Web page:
(DALLAS, TX — October 5, 2017) The Bank of America Building, a landmark in the Dallas skyline, will light up turquoise on Saturday, Oct. 28 in support of Dysautonomia Awareness Month. Dysautonomia International is hosting a fundraiser at nearby Enchilada’s Restaurant from 6 p.m. to 8 p.m., where guests will enjoy spectacular views of the Bank of America Building shining turquoise.
Nicole Watson of Rockwall, Texas, whose teenage daughter Regan has dysautonomia, stated, “My family & I are humbled to be able to help Dysautonomia International Make Noise for Turquoise by having The Bank of America Building illuminated turquoise on Oct. 28. We hope that by helping to raise awareness, we can help obtain vital funding for research and also give hope to the millions impacted by dysautonomia.”
Dysautonomia is an umbrella term used to describe several medical conditions that cause a malfunction of the autonomic nervous system. The autonomic nerves control the “automatic” functions of the body that we do not consciously think about, such as heart rate, blood pressure, digestion, dilation and constriction of the pupils of the eye, temperature control, and more. People living with various forms of dysautonomia have trouble regulating these systems, which can result in lightheadedness, fainting, unstable blood pressure, abnormal heart rates, malnutrition, and in very severe cases, death.
“Autonomic nervous system disorders are common, yet many patients take years to get diagnosed due to a lack of awareness amongst the public and within the medical profession,” explains Dr. Steven Vernino, Professor of Neurology at UT Southwestern in Dallas, who volunteers on Dysautonomia International’s Medical Advisory Board.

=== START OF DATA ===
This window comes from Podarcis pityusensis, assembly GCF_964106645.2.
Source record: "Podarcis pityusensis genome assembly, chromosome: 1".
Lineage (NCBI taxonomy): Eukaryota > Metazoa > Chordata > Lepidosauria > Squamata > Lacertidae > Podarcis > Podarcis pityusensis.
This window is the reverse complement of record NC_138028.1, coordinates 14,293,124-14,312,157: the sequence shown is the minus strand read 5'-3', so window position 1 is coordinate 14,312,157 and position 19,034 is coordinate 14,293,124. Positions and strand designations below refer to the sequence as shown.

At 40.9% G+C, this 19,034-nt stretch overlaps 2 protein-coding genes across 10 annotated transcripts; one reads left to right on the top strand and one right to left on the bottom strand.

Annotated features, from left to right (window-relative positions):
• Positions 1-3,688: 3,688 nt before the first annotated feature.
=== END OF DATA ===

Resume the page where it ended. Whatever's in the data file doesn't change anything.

According to Lauren Stiles, president of Dysautonomia International, “over 70 million people worldwide live with a form of dysautonomia. There is no cure for any form of dysautonomia at this time, but Dysautonomia International is funding research and working with researchers to develop better treatments, including the researchers at UT Southwestern, who run one of the best dysautonomia research centers in the world.”
Since its founding in 2012, Dysautonomia International, a 501(c)(3) non-profit organization, has been working to increase public awareness of dysautonomia. The organization started the global Dysautonomia Awareness Month campaign that is celebrated annually during the month of October. With the help of community members, Dysautonomia International organizes landmark lightings, 5K runs, fundraising galas, proclamations, social media campaigns and other awareness activities.
To learn more or to get involved, visit www.dysautonomiainternational.org.
Submitted press release.
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